Tax tips for first-time taxpayers

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This year has seen a change in the tax-filing process (iStock)
This year has seen a change in the tax-filing process (iStock)
  • The usual deadlines for tax submissions have been spanned out through a new phased process.
  • The last phase is due to start on 1 September.
  • SARS provides an extensive list of supporting documentation that will be required for filing your return.


This year has seen a change in the tax-filing process, as SARS continues on its quest to streamline and digitise the procedure, says Danielle Luwes of Hobbs Sinclair Chartered Accountants.
 
The usual deadlines have been spanned out through a new phased process. Phase 1, with a deadline of 31 May 2020, was for employers and other third-party data providers such as medical schemes, retirement annuity funds and banks to submit information direct to SARS. That was followed by a phase during which SARS validated third party.

An "auto-assessment" process started on 1 August 2020, typically relating to taxpayers, who normally just receive one source of income like a salary and have a medical aid or retirement annuity; and may receive interest on their bank accounts.

The last phase is due to start on 1 September, when the remaining taxpayers, with more intricate tax returns, and those that have not accepted or received an auto-assessment, can submit.

"It is important to check if you need to file a tax return," says Luwes. "Don't leave it to the last minute and don't throw away any of your documentation. Do your research on what expenses you can claim and find out about any tax incentives that may apply to you."

You do not need to submit a return:

  • If your total salary for the tax year was not more than R500 000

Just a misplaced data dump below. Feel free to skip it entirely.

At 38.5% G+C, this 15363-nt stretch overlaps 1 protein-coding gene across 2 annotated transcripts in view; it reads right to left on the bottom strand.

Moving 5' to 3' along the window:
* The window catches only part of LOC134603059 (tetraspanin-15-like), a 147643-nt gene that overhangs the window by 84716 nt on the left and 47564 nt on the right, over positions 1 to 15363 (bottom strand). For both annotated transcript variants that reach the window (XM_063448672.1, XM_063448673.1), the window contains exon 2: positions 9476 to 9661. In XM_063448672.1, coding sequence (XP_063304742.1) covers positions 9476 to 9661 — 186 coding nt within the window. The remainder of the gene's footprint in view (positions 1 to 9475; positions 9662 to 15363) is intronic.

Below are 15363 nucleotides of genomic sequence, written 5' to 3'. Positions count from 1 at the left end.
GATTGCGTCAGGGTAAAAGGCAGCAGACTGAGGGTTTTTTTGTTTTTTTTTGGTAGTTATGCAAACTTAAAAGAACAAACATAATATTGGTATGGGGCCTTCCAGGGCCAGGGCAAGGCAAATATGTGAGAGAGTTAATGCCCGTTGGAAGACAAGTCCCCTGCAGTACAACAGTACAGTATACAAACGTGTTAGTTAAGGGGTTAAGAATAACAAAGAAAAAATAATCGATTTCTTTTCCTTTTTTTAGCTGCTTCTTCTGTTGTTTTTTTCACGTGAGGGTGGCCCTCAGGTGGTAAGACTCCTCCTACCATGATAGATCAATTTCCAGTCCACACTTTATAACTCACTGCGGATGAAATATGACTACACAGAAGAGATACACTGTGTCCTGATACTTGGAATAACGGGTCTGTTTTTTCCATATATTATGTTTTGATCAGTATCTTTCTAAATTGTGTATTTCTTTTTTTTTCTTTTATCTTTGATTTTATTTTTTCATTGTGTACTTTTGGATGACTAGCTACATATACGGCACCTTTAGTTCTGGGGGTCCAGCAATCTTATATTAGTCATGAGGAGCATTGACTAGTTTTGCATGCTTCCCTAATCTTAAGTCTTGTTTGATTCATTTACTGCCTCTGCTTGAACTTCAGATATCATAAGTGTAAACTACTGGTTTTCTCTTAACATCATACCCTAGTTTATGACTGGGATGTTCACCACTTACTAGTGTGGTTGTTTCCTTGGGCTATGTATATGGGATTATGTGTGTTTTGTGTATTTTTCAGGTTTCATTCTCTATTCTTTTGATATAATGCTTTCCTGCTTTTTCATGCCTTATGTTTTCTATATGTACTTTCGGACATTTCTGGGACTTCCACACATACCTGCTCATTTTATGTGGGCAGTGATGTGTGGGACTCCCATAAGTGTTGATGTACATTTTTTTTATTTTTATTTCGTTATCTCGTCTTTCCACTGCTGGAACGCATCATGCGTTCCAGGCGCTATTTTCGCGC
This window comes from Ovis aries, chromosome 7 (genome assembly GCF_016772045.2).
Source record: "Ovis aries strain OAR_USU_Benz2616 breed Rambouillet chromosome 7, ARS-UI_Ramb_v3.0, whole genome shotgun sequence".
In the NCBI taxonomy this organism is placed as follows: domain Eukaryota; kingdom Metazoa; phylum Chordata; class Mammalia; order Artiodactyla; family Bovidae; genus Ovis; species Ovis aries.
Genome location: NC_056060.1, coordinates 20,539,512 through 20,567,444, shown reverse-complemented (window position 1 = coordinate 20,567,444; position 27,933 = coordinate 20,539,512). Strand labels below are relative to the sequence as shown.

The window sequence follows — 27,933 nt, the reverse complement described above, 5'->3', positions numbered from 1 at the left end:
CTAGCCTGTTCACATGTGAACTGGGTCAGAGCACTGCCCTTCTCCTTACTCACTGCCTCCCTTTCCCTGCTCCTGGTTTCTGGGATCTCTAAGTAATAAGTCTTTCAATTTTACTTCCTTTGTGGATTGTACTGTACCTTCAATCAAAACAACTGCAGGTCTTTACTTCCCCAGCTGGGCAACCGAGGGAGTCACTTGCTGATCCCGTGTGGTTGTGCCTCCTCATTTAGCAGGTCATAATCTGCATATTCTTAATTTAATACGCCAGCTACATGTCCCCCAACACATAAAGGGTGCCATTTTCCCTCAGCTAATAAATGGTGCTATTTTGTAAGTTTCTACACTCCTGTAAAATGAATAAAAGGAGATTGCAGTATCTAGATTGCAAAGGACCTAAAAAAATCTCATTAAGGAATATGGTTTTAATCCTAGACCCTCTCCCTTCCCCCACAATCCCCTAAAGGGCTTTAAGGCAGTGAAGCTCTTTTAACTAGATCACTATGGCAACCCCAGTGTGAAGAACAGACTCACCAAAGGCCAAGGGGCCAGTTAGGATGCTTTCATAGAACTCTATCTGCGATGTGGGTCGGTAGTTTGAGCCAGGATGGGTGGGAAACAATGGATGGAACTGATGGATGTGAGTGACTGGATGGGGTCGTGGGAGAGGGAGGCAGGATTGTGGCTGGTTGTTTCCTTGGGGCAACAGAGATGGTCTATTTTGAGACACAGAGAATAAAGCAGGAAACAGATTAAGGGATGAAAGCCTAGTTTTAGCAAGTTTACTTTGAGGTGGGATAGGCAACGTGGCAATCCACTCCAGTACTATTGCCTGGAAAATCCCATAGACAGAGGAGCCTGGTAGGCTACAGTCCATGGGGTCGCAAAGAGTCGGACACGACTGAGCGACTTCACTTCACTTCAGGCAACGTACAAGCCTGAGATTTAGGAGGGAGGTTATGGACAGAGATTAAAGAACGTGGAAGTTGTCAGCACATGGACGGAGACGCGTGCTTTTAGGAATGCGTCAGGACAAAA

• And you have only one employer
  • And no car allowance, company car, travel allowance or other income like interest or rental income
  • And you are not claiming tax-related deductions or rebates like medical expenses; and travel and retirement annuity contributions, other than pension contributions made by your employer.

Documentation required

SARS provides an extensive list of supporting documentation that will be required for filing your return, but in essence all documentation which supports your claim must be submitted, according to Luwes.

Make sure that you cover:

  • Income
  • IRP5/IT3 (a) from your employer
  • Proof of rental income (if applicable)
  • Business/Services Income
  • Consulting invoices (valid tax invoice)
  • Interest Income
  • Dividend Income
  • Royalties
  • Pension or Retirement Fund Lump sums
  • Investment earnings
  • Expenses
  • Qualifying tax-deductible business expenses
  • Medical Aid Tax Certificate
  • Retirement annuity tax certificate
  • Log book if travel allowance or car allowance is claimed
  • Rental expenses (rates and taxes, levies, telephone, internet, water and electricity, depreciation of equipment or furniture and fittings, insurance, interest on bond, security, cleaning supplies and repairs and maintenance)
  • Business income expenses (telephone, internet, insurance, vehicle expenses, subscriptions, home office expenses and depreciation of equipment/vehicle)

If Capital Gains tax is invovled you must provide:

  • Proof of sale of asset
  • Conveyancer Certificate (for property)

Be mindful of the various types of tax:

  • Work salary tax (PAYE) already deducted by your employer
  • Medical Aid Tax Credits
  • Foreign Tax Credits (tax already paid in another country)
  • Tax Incentive Certificates (if applicable)
  • Section 12J Venture Capital Company Investment Certificate (if applicable).

* Compiled by Carin Smith

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